PI
Health Information and Tools > Health A-Z >  Adjusting Your Diabetes Medicine and Diet for a Hydrogen Breath Test for Lactose Intolerance
Facebook Tweet Email Share

Main Content

Diabetes

Adjusting your diabetes medicine and diet for a hydrogen breath test for lactose intolerance

​​​A lactose intolerance tests measure how well your intestines break down lactose, a type of sugar found in milk and other dairy products.

If you see a diabetes educator or diabetes specialist, contact them at least 1 week before your test to ask about adjusting your diabetes medicine or insulin.

Follow the instructions the gastroenterology (GI) Clinic gives you about when and what to eat or drink before the test. You'll have to drink liquid that has 26.3g of lactose for the test.

Testing your blood sugar

Test your blood sugar anytime you feel your blood sugar is low or high.

  • Test your blood sugar at least every 4 hours. Blood sugars in the range of 8.0 to 12.0 mmol/L are fine for this test, even if it’s higher than your usual target.
  • If you have type 1 diabetes or you are on an SGLT2 inhibitor canagliflozin (Invokana), dapagliflozin (Forxiga), empagliflozin (Jardiance) and ertugliflozin (Steglatro) and your sugars are over 14.0 mmol/L, test your urine or blood for ketones.
    • If you have type 1 diabetes and positive for ketones, you may need extra insulin. Moderate to large ketones may mean that you’re in DKA (diabetic ketoacidosis) and need to go to the Emergency Department right away.
  • If you’re worried about your blood sugar level, speak with your healthcare provider or diabetes educator.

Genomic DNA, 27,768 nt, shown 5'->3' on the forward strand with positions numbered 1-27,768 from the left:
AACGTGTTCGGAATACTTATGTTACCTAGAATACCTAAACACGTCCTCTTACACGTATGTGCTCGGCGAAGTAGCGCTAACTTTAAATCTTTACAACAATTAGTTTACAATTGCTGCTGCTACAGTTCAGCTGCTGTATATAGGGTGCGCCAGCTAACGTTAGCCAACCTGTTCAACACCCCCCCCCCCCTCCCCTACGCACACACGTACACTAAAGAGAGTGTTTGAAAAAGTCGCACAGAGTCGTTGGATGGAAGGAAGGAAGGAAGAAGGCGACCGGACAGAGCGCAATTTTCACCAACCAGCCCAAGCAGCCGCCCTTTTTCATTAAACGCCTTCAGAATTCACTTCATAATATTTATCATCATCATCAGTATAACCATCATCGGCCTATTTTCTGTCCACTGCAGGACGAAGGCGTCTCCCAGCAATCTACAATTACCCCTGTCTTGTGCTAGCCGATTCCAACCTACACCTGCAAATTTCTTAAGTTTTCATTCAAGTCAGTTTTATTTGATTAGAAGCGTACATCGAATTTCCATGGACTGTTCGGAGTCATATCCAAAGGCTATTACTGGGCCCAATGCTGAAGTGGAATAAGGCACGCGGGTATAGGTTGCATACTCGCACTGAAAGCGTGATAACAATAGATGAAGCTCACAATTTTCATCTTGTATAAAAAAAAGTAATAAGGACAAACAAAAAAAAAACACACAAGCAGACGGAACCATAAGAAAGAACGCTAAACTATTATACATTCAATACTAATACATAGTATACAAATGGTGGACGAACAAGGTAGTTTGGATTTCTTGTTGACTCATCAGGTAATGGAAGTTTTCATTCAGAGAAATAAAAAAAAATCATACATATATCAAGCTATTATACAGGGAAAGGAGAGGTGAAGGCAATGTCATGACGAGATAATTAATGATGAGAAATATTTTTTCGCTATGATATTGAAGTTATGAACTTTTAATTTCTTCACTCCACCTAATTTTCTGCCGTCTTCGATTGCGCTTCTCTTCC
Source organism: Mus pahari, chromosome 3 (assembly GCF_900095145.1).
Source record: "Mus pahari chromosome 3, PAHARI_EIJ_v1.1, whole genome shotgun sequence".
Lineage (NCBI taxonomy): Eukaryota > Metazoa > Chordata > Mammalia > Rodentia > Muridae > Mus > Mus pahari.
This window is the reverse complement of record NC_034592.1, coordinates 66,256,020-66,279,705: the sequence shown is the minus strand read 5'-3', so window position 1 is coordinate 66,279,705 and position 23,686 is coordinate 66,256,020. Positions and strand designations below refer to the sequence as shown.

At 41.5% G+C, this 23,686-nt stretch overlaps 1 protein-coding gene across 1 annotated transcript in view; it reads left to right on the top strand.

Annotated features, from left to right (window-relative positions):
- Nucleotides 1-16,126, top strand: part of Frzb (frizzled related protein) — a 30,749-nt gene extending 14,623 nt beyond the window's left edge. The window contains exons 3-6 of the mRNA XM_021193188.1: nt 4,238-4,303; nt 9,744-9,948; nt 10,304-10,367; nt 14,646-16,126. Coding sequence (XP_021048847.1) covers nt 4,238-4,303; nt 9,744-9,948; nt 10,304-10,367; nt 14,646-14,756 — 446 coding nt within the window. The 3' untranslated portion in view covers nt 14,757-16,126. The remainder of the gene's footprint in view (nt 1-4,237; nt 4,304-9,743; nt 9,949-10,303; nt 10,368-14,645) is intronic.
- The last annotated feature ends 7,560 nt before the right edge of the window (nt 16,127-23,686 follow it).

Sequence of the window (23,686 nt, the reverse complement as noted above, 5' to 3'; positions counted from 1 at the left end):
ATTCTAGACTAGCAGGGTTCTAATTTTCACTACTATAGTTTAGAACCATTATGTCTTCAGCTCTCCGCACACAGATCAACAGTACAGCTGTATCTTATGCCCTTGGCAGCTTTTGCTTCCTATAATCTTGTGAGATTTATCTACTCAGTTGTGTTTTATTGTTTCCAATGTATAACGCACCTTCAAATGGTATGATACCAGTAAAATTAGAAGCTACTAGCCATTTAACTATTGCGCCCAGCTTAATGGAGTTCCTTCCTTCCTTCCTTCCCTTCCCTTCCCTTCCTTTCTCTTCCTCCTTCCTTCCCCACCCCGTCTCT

Adjusting your diabetes medicine

If you take insulin

The day before your test

Supper

  • All doses stay the same for breakfast, lunch and supper.

Evening/Bedtime

  • Basal Insulin: Reduce your dose of basal insulin (Humulin N, Novolin NPH, Lantus, Basaglar, Toujeo, Levemir or Tresiba) by 20% or the amount your healthcare provider tells you. Tresiba may need to be reduced for 2-3 days before the procedure. Talk with your healthcare provider.
    Your dose will be units.
  • Insulin Pump: You may need to reduce your basal rate by 10% to 20% overnight if there are concerns about low blood sugar. If there are no concerns, keep the same basal rate.
Test day
  • Bolus (meal) Insulin: Don’t take your morning bolus (meal) insulin (Apidra, Humalog, NovoRapid, Fiasp, Humulin R, or Novolin Toronto).
  • Premix Insulin: Don’t take your morning premix insulin (Humulin 30/70, Novolin 30/70, Humalog 25/75) until after the test and you’re eating.
  • Basal Insulin: Reduce your dose of basal insulin (Humulin N, Novolin NPH, Lantus, Basaglar, Toujeo, Levemir or Tresiba) by 20% or the amount your healthcare provider tells you. Tresiba  may need to be reduced for 2-3 days before the procedure. Talk with your healthcare provider.
    Your dose will be units.
  • Insulin Pump: You may need to reduce your basal rate by 10% to 20% if there are concerns about low blood sugar. If there are no concerns, keep the same basal rate.

*Be sure to bring a source of fast-acting sugar and your blood glucose meter with you.

After your test
  • Premix Insulin: Reduce your morning dose of premix insulin dose (Humulin 30/70, Novolin 30/70,​ or Humalog 25/75) by 20% (or the amount your healthcare provider tells you) for your first meal after the test.Your dose will be units.
  • All other insulin: Take as prescribed.

If you take diabetes medicine other than insulin

The day before your test
  • Take your diabetes medicine as usual or as your healthcare provider tells you.
Test day
  • Don’t take any diabetes medicine until after your test is done and you're eating. Then take it as per your scheduled dose.

*Be sure to bring a source of fast-acting sugar and your blood glucose meter with you.

For 24/7 nurse advice and general health information call Health Link at 811.

​​

Current as of: July 10, 2020

Author: Endocrinology and Metabolism Program, Alberta Health Services